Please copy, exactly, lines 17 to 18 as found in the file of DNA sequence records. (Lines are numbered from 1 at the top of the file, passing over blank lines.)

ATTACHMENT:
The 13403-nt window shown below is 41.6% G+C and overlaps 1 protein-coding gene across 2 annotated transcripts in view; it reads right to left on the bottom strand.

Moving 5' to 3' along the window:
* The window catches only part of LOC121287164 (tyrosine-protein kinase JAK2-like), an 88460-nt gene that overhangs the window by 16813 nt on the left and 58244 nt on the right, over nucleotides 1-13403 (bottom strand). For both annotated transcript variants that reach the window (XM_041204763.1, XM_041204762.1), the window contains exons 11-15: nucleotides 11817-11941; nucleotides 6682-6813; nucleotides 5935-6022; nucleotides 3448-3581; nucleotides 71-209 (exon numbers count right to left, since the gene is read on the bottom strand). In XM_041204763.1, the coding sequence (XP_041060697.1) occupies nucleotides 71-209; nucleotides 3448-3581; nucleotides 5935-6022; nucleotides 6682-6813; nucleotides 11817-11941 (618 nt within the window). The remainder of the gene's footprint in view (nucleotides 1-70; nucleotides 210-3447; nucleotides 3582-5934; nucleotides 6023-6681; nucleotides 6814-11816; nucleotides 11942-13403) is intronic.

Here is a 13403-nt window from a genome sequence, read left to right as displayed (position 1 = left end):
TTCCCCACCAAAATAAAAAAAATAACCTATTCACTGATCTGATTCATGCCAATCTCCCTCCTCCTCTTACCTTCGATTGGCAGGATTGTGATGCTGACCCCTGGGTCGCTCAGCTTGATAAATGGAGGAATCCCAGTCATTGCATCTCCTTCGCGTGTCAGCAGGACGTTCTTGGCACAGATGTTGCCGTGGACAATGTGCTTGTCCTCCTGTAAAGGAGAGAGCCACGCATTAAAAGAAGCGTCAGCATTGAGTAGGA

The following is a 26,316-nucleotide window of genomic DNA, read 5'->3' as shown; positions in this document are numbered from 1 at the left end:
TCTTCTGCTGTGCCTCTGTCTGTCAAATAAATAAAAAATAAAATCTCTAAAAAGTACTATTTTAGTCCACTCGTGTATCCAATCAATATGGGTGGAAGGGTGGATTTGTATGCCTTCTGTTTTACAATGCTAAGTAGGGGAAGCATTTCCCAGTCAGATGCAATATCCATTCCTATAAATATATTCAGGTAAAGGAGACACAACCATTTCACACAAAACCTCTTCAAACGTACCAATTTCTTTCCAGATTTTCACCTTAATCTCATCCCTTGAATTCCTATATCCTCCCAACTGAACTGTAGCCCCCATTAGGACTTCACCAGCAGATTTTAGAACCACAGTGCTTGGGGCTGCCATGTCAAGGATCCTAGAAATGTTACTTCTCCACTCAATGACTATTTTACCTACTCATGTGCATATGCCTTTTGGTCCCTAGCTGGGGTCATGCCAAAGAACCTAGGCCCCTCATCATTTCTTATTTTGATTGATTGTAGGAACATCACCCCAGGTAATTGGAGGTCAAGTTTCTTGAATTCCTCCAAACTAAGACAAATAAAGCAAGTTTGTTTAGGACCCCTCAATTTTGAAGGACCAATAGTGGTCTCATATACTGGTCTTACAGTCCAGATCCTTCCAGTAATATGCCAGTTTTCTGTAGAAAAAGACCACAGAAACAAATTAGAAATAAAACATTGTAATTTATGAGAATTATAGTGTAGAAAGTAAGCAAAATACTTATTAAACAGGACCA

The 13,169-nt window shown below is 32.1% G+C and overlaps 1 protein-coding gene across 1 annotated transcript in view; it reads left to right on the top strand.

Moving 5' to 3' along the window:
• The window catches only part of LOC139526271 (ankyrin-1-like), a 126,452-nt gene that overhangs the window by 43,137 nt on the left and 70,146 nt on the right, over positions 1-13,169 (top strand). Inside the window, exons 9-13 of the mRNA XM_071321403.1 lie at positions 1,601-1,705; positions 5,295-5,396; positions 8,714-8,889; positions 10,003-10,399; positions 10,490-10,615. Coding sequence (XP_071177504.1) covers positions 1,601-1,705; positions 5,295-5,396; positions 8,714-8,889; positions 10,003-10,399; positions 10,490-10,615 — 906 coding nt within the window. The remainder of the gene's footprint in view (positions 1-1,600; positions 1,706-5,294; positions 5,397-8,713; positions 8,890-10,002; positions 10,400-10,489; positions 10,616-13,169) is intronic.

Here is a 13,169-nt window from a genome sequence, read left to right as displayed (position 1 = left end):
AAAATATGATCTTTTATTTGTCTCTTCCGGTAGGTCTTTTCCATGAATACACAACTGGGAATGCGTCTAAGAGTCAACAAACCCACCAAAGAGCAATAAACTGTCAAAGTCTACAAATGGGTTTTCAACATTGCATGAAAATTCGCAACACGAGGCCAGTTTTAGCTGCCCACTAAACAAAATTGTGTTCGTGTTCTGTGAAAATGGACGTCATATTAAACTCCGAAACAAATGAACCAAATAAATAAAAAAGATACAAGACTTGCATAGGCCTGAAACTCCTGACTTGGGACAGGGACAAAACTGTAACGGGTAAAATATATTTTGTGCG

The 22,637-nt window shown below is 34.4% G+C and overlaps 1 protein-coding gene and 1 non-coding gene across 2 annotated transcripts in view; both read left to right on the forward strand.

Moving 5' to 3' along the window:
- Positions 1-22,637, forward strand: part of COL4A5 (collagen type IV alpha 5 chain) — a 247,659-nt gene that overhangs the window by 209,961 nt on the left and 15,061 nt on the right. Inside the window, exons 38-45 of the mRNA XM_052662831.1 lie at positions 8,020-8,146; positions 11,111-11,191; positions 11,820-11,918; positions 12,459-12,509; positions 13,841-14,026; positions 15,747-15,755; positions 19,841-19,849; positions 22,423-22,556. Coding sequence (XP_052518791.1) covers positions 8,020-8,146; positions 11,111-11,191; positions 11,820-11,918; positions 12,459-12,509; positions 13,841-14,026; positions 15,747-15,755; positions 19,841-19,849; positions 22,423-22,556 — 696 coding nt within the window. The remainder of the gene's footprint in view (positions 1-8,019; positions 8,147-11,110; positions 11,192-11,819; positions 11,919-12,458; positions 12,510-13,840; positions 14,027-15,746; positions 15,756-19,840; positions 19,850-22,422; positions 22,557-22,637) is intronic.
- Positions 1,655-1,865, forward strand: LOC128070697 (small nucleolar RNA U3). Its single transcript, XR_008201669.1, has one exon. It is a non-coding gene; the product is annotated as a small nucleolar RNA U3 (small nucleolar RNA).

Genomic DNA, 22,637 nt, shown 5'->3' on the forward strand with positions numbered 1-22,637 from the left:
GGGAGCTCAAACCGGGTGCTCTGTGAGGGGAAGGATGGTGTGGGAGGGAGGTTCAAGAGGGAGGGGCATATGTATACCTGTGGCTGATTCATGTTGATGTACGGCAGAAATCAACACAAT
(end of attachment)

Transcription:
Genomic DNA, 22,637 nt, shown 5'->3' on the forward strand with positions numbered 1-22,637 from the left:
GGGAGCTCAAACCGGGTGCTCTGTGAGGGGAAGGATGGTGTGGGAGGGAGGTTCAAGAGGGAGGGGCATATGTATACCTGTGGCTGATTCATGTTGATGTACGGCAGAAATCAACACAAT